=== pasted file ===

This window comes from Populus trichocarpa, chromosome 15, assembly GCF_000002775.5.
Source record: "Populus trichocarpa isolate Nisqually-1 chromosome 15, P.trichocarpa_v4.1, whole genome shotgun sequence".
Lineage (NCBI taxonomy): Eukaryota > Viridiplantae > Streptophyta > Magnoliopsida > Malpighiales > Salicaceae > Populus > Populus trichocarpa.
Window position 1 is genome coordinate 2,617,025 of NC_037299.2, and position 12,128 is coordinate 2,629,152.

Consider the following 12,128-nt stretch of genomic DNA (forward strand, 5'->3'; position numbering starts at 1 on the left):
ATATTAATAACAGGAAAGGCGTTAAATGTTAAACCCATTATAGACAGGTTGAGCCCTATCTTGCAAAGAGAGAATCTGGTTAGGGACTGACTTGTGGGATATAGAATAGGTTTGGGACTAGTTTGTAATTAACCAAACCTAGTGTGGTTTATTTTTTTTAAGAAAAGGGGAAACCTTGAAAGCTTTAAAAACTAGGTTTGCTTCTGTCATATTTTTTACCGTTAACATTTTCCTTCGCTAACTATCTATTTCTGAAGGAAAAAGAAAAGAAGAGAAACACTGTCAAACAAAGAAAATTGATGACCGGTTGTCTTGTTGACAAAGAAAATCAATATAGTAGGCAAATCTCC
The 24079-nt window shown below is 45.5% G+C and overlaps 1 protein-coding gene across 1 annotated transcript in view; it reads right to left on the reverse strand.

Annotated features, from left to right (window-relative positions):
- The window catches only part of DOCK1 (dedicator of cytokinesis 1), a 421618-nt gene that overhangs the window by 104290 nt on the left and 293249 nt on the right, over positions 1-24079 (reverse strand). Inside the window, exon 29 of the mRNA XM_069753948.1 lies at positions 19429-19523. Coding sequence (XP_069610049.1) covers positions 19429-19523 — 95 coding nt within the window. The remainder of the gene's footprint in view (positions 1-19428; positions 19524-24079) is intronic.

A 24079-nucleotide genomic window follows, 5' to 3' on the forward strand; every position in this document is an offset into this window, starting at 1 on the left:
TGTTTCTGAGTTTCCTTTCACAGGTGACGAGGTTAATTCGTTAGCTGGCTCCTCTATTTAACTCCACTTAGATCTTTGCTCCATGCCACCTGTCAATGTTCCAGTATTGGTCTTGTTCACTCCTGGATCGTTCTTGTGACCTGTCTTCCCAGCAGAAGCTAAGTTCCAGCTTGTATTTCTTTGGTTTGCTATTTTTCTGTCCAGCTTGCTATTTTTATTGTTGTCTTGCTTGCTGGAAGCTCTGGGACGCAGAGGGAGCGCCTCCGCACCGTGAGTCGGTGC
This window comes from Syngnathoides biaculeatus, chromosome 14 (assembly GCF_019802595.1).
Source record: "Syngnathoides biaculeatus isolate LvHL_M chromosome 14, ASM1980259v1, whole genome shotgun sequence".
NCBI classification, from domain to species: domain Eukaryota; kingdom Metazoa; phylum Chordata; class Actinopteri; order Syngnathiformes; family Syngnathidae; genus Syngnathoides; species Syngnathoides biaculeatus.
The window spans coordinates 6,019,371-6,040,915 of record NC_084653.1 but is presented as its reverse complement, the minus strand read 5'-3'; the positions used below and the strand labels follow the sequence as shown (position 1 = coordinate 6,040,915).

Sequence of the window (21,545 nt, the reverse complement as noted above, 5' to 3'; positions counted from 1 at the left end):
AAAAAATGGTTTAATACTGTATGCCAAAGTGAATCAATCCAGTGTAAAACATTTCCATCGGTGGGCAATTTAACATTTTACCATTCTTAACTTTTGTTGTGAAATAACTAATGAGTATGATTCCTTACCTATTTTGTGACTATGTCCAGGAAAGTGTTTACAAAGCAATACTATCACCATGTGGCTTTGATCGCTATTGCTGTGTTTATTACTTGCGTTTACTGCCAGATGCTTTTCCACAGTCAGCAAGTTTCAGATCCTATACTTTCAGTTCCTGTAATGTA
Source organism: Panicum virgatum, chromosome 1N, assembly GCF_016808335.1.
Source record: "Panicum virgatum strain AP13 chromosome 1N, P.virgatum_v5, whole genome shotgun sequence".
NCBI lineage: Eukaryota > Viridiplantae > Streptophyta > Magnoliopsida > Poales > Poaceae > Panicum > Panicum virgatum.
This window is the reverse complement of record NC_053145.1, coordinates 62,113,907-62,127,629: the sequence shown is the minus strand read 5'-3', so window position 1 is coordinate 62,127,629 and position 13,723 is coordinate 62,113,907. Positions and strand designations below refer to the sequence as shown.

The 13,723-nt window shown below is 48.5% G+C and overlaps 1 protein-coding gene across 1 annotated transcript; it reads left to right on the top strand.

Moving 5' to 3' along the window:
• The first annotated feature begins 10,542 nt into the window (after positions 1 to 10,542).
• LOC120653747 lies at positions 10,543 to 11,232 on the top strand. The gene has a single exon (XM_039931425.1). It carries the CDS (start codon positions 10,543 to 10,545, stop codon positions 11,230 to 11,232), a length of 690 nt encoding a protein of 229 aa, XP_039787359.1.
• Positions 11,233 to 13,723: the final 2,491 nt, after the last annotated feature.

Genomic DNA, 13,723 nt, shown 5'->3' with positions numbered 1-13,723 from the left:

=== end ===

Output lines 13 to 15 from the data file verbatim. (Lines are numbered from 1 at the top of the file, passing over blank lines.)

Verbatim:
Source record: "Syngnathoides biaculeatus isolate LvHL_M chromosome 14, ASM1980259v1, whole genome shotgun sequence".
NCBI classification, from domain to species: domain Eukaryota; kingdom Metazoa; phylum Chordata; class Actinopteri; order Syngnathiformes; family Syngnathidae; genus Syngnathoides; species Syngnathoides biaculeatus.
The window spans coordinates 6,019,371-6,040,915 of record NC_084653.1 but is presented as its reverse complement, the minus strand read 5'-3'; the positions used below and the strand labels follow the sequence as shown (position 1 = coordinate 6,040,915).